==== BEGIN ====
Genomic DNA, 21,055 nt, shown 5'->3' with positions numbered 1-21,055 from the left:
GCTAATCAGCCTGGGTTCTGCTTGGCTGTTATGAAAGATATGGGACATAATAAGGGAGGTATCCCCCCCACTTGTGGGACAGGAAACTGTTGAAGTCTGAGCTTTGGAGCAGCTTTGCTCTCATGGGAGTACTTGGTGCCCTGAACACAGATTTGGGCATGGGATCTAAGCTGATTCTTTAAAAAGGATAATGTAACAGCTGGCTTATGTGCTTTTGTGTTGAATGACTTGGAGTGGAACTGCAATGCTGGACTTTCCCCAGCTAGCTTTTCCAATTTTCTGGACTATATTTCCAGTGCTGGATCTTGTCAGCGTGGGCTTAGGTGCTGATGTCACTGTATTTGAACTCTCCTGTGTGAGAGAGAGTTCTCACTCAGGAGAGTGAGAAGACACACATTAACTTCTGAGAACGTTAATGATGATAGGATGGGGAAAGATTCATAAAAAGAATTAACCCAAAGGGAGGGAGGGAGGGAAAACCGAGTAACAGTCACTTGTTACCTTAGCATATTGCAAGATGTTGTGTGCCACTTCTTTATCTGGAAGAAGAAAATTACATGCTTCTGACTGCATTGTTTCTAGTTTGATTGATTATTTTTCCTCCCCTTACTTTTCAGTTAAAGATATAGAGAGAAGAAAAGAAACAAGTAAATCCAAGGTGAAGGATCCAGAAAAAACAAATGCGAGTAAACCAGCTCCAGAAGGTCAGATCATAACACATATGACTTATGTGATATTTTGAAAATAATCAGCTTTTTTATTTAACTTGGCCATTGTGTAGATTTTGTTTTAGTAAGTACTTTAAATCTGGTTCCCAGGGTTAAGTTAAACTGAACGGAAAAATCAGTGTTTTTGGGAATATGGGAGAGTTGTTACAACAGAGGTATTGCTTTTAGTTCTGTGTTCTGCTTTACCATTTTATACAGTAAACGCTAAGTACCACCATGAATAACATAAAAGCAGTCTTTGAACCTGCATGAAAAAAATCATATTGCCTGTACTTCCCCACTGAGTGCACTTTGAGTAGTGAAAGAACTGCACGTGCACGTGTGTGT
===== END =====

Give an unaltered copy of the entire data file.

Genomic DNA, 21,055 nt, shown 5'->3' with positions numbered 1-21,055 from the left:
GCTAATCAGCCTGGGTTCTGCTTGGCTGTTATGAAAGATATGGGACATAATAAGGGAGGTATCCCCCCCACTTGTGGGACAGGAAACTGTTGAAGTCTGAGCTTTGGAGCAGCTTTGCTCTCATGGGAGTACTTGGTGCCCTGAACACAGATTTGGGCATGGGATCTAAGCTGATTCTTTAAAAAGGATAATGTAACAGCTGGCTTATGTGCTTTTGTGTTGAATGACTTGGAGTGGAACTGCAATGCTGGACTTTCCCCAGCTAGCTTTTCCAATTTTCTGGACTATATTTCCAGTGCTGGATCTTGTCAGCGTGGGCTTAGGTGCTGATGTCACTGTATTTGAACTCTCCTGTGTGAGAGAGAGTTCTCACTCAGGAGAGTGAGAAGACACACATTAACTTCTGAGAACGTTAATGATGATAGGATGGGGAAAGATTCATAAAAAGAATTAACCCAAAGGGAGGGAGGGAGGGAAAACCGAGTAACAGTCACTTGTTACCTTAGCATATTGCAAGATGTTGTGTGCCACTTCTTTATCTGGAAGAAGAAAATTACATGCTTCTGACTGCATTGTTTCTAGTTTGATTGATTATTTTTCCTCCCCTTACTTTTCAGTTAAAGATATAGAGAGAAGAAAAGAAACAAGTAAATCCAAGGTGAAGGATCCAGAAAAAACAAATGCGAGTAAACCAGCTCCAGAAGGTCAGATCATAACACATATGACTTATGTGATATTTTGAAAATAATCAGCTTTTTTATTTAACTTGGCCATTGTGTAGATTTTGTTTTAGTAAGTACTTTAAATCTGGTTCCCAGGGTTAAGTTAAACTGAACGGAAAAATCAGTGTTTTTGGGAATATGGGAGAGTTGTTACAACAGAGGTATTGCTTTTAGTTCTGTGTTCTGCTTTACCATTTTATACAGTAAACGCTAAGTACCACCATGAATAACATAAAAGCAGTCTTTGAACCTGCATGAAAAAAATCATATTGCCTGTACTTCCCCACTGAGTGCACTTTGAGTAGTGAAAGAACTGCACGTGCACGTGTGTGT